Buster. Because he just looks like a Buster. This is one of his favorite perches, on a warm computer.

The Princess and Red Chief decorate the castle exterior.

"Adventures" presents the debut of Flower and Buster, brother and sister felines at the home of Princess and Red Chief. I was enlisted to help with Christmas lights.

Wednesday, December 05, 2007

An Evening with Mr. Baba

It's always an adventure when son Tim brings over his "crackhead" hound, Ali Baba, who shares a rare still moment with me in a chair. Ali's unclipped ears remind me of someone.

Friday, November 30, 2007

"This Noble Race of Animals"

A Rocky Mountain trapper - What Osborne Russell probably looked like, based on his descriptions of a typical trapper and mountain man.

I've been reading the journals of a trapper of the 1830s and 40s, Osborne Russell, who spent much time in what is now Yellowstone National Park. He laments the decline of the buffalo, even during that long-ago period: "The vast numbers of these animals which once traversed such an extensive region in North America are fast diminishing. The continual increasing demand for robes in the civilized world has already and is still contributing in no small degree to their destruction, whilst on the other hand the continual increase of wolves and other 4 footed enemies far exceeds that of the buffalo. When these combined efforts for its destruction are taken into consideration, it will not be doubted for a moment that this noble race of animals, so useful in supplying the wants of man, will at no far distant period become extinct in North America."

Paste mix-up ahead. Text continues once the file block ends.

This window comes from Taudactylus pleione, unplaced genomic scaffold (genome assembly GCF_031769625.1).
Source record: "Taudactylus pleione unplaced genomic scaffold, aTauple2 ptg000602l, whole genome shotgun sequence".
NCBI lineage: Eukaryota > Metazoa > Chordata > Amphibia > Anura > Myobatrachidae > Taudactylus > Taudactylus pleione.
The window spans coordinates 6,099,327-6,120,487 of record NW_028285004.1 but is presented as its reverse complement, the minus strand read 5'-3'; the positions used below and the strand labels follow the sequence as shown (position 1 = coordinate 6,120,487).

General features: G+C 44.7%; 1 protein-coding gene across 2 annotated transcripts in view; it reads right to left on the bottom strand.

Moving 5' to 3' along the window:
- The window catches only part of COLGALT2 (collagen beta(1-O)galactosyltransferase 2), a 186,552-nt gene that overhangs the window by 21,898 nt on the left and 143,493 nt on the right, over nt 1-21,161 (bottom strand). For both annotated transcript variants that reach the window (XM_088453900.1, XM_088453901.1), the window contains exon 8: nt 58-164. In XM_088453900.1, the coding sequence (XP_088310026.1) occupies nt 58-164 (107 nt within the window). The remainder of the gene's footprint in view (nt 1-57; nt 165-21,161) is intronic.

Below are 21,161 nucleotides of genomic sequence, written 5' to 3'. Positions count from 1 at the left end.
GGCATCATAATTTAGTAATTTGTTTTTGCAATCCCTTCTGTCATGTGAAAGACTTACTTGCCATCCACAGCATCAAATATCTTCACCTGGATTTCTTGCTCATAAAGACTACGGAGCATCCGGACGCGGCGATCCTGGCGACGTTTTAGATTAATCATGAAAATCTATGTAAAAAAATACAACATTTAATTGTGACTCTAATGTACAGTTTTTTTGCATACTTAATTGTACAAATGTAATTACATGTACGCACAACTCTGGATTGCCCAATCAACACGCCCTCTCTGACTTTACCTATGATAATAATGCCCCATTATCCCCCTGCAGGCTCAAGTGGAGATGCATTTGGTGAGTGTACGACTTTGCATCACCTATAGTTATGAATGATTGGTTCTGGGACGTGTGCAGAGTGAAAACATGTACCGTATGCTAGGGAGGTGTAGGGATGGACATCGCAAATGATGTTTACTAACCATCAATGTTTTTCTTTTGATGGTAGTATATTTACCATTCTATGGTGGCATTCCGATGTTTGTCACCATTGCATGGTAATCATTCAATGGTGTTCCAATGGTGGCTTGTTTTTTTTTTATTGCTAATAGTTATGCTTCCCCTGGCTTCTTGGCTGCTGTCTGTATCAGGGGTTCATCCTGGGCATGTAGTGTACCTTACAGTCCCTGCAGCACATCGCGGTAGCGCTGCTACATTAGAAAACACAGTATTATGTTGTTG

Today's Yellowstone herd, which exceeds 4000, is descended from a tiny group of surviving buffaloes.

In an 1835 journal entry, the trapper writes about an area in Yellowstone, the magnificent Lamar Valley, where this fall I saw many buffalo and elk, a couple of coyotes, a wolf, and a grizzly: "There is something in the wild romantic scenery of this valley which I cannot nor will I attempt to describe, but the impressions made upon my mind while gazing from a high eminence on the surrounding landscape one evening as the sun was gently gliding behind the western mountain and casting its gigantic shadows across the valley were such as time can never efface from my memory but as I am neither Poet Painter or Romance writer I must content myself to be what I am, a humble journalist, and leave this beautiful valley in obscurity until visited by some more skillful admirer of the beauties of nature who may chance to stroll this way at some future period."

Russell's written record of his experiences with the land, weather, wildlife, and Native Americans is a treasure.

Thursday, November 29, 2007